Tweed’s: Speaking of homeland, one of the most powerful lines in the book is when Masha says: “To me, the term homeland always implied pogrom.” Are you saying pogroms are always a result of nationalism?
Olga Grjasnowa: I think that a pogrom—against Jews, Moslems, Christians, or whomever—is always connected to nationalism. One of the most dangerous moments is when a group tries to create a homeland. A homeland must always be protected from others, and so the “others” are created exactly at the same instant as a “homecountry.”
Tweed’s: I’d like to go a bit deeper into what you’ve brought up, saying that the very idea of a “homeland” creates an other, and so inherently creates a situation that could lead to genocide. Do you think that genocide is situational? When describing the Sumgait Massacre, you write: “the hatred was nothing personal.” How do you think people can develop the mentality to murder each other “impersonally”?
Olga Grjasnowa: Unfortunately, I’m not able to answer—this is exactly the topic which has haunted me since a very young age, from the Holocaust memories of my grandmother to the pogroms on Armenians in Baku, and later with the news coverage on the genocide in Rwanda and the former Yugoslavia. I never managed to get close to an answer. I cannot explain how a human being—a loving parent, a good neighbor—manages to live close to people for his whole life and then is willing to kill them. Maybe genocide is situational, indeed.
I don’t know, I’ve read books, seen documentaries, spoke to people—but I’m so far from understanding. Maybe nobody does. In the worst case, it’s a human feature.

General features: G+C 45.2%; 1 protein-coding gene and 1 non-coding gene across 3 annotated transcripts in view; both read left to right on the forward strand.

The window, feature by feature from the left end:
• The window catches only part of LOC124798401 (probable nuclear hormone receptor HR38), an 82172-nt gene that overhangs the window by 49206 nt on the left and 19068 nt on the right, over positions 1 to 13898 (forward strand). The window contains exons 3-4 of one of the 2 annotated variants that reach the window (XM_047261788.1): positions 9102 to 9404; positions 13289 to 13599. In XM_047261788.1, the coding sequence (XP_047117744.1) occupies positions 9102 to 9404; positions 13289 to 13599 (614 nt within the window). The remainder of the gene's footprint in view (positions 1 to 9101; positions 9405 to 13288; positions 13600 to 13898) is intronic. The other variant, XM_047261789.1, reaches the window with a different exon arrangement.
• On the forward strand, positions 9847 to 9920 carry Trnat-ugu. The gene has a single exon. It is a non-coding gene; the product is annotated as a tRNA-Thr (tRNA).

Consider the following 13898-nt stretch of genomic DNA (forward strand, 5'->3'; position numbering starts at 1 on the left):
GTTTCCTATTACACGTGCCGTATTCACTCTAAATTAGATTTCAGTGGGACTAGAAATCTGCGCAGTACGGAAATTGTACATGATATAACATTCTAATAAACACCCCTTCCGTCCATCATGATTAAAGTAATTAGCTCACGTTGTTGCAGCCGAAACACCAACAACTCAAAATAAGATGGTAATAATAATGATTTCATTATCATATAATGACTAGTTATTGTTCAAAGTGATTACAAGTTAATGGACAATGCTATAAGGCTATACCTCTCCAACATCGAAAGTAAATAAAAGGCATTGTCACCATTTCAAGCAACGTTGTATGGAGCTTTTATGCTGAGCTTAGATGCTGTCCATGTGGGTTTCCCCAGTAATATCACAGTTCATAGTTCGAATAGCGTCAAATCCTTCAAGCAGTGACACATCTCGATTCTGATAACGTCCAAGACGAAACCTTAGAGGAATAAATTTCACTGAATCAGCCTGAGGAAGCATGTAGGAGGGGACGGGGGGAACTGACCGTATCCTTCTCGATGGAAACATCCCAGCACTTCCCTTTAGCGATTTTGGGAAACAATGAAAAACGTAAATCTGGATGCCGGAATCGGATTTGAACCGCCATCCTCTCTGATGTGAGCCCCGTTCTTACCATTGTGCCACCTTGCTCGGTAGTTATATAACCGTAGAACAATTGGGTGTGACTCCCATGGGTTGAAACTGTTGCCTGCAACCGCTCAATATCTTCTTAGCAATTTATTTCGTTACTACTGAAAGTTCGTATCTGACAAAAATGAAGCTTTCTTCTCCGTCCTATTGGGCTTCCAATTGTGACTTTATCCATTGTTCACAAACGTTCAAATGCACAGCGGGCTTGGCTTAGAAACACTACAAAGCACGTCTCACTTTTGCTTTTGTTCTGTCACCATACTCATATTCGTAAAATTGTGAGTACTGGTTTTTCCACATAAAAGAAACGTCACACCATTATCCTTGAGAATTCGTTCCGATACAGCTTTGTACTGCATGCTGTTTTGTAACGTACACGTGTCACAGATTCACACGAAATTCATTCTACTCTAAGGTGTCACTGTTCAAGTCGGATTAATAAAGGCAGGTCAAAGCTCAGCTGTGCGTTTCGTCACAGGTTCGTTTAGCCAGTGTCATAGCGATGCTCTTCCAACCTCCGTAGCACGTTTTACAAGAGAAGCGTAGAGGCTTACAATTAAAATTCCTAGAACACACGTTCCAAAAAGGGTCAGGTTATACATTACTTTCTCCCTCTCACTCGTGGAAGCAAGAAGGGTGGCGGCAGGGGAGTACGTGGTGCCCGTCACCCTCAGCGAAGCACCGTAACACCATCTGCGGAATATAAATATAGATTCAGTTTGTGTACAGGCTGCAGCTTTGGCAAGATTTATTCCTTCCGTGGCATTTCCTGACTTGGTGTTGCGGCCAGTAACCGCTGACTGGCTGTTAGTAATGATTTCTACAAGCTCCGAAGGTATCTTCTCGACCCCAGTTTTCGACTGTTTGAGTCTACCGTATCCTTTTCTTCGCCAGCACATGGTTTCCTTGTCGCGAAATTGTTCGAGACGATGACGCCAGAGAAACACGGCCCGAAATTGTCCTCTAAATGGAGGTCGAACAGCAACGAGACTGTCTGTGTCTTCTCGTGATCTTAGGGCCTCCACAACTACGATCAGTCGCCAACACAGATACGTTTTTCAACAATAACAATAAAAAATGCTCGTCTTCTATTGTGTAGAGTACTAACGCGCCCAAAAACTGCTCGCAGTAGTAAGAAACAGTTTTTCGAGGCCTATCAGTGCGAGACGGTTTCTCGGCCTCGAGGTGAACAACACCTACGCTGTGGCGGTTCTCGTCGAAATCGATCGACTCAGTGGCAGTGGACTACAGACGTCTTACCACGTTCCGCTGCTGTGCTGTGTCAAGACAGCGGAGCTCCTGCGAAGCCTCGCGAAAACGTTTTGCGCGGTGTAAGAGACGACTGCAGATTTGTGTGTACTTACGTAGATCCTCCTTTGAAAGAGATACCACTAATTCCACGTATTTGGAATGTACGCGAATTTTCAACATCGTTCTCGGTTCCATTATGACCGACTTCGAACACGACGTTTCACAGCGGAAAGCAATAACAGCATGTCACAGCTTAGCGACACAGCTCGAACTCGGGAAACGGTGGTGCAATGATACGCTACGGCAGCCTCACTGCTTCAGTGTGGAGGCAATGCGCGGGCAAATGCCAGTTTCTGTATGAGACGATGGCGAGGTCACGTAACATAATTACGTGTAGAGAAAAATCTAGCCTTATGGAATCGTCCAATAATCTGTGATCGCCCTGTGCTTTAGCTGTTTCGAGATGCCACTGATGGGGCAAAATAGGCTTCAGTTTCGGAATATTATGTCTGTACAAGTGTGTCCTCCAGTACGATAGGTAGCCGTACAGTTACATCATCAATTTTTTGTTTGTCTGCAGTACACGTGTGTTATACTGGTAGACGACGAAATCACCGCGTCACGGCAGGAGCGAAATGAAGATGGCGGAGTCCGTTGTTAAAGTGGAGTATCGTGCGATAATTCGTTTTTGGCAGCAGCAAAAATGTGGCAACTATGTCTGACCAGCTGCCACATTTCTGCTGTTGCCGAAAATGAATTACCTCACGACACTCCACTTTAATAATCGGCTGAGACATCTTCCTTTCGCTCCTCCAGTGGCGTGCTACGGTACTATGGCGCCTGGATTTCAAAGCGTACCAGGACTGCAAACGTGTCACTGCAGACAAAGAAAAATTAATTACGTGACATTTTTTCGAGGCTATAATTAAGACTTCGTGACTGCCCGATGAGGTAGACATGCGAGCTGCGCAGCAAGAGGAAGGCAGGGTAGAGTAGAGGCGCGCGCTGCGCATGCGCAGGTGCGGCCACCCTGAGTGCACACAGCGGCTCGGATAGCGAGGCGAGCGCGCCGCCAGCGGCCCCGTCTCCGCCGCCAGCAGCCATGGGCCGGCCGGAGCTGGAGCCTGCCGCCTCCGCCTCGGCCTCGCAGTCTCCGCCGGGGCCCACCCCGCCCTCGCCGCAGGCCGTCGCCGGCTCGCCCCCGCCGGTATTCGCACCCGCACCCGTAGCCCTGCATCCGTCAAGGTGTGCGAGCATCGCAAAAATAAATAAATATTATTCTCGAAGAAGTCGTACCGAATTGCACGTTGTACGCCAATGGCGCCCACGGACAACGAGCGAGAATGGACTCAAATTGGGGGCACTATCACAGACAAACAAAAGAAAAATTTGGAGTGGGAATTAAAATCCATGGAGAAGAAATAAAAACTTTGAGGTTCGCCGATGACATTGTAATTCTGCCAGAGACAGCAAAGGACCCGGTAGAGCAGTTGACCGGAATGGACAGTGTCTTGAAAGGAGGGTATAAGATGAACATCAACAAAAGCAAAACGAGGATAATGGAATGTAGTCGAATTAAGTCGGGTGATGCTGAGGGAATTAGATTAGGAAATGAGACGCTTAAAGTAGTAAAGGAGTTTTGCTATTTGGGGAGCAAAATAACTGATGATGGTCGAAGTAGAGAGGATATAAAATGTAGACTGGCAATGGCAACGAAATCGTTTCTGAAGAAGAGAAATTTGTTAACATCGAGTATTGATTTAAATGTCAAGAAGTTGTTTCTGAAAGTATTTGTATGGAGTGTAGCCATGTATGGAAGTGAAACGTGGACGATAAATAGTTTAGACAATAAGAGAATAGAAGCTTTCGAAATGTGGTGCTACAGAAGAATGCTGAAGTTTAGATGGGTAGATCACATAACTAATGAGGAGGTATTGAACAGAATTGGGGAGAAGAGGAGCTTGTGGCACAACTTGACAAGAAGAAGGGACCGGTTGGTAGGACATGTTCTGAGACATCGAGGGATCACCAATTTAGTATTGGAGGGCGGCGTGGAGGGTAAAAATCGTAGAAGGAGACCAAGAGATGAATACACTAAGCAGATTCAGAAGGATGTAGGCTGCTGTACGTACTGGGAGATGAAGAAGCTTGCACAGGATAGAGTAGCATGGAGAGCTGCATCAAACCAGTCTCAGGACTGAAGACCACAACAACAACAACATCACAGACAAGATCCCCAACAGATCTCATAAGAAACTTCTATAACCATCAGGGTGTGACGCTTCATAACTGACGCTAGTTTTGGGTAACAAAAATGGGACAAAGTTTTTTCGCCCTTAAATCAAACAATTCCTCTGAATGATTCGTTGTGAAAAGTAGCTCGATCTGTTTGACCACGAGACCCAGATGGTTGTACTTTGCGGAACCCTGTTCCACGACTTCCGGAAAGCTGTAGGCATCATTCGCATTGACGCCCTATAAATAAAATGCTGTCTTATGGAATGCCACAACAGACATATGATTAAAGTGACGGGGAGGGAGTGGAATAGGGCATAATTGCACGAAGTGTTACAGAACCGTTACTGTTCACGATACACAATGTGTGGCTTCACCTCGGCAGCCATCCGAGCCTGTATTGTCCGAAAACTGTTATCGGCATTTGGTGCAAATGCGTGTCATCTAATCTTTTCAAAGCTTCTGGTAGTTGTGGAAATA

Tweed’s: For much of the book, Masha doesn’t know what she wants, but toward the end of the book, she says, “What I want is running water, electricity, and a place where no one is killed.” Do you think that this wise perspective is the benefit of living through (or studying) genocide and mob violence—that people can finally understand what’s important and stop wanting unimportant things?
Olga Grjasnowa: Well, I guess avarice and lust are human features as well. So, no we won’t stop. But maybe there is still hope—through understanding the structures leading to a genocide and making them visible.
Tweed’s: Something that struck me while reading your book was that its pace is quite slow, without much building of tension, which is odd because Masha’s mentality is pretty high strung. You’d think the pacing of the narration would match her hyper-active mentality, since she’s narrating the story. Did you do this deliberately, to show contrast, or is the slow pace simply your natural writing style?
Olga Grjasnowa: I was trying to develop two different paces of the narration—a slow one for the first two parts, and a faster one for the third and fourth parts. The question is if it works out or not, but I was trying to manage the speed basically through the length of the scenes. It seemed necessary to speed up the pace after Masha went to Israel, due to her mental condition and repeated panic attacks.
Tweed’s: The later parts do have more intensity, especially as Masha’s relationship with Tal develops. Which brings us to my next question, about sexuality and relationships. Masha seems more attracted to her girlfriend Tal than to either of her boyfriends Sami or Elias. People will try to label her a lesbian, or bi-sexual, but I liked how you did not define such categories. Can you talk more about your idea of the role of sexuality in the book and in general?
Olga Grjasnowa: Elias was never Masha’s greatest love—it was rather a relationship that makes one feel comfortable and which is never meant to last more than a couple weeks, until someone realizes that years have passed. The importance of the relationship between Elias and Masha comes only after Elias’s death.
In my opinion there is a correlation between sexuality and nationality—both are more or less absurd instruments for classification.
I’m just finishing my second novel, which is really about sexuality, homophobia, and the body, and in first place about desire. But I needed to write the novel to understand my own point of view, and I’m afraid it was easier to write it than to actually explain my ideas.
Olga Grjasnowa has been selected as one of the six “best up-and-coming German-language authors,” and will be in New York City from February 22nd through March 4th to participate in a series of conversations and readings for the Festival Neue Literatur.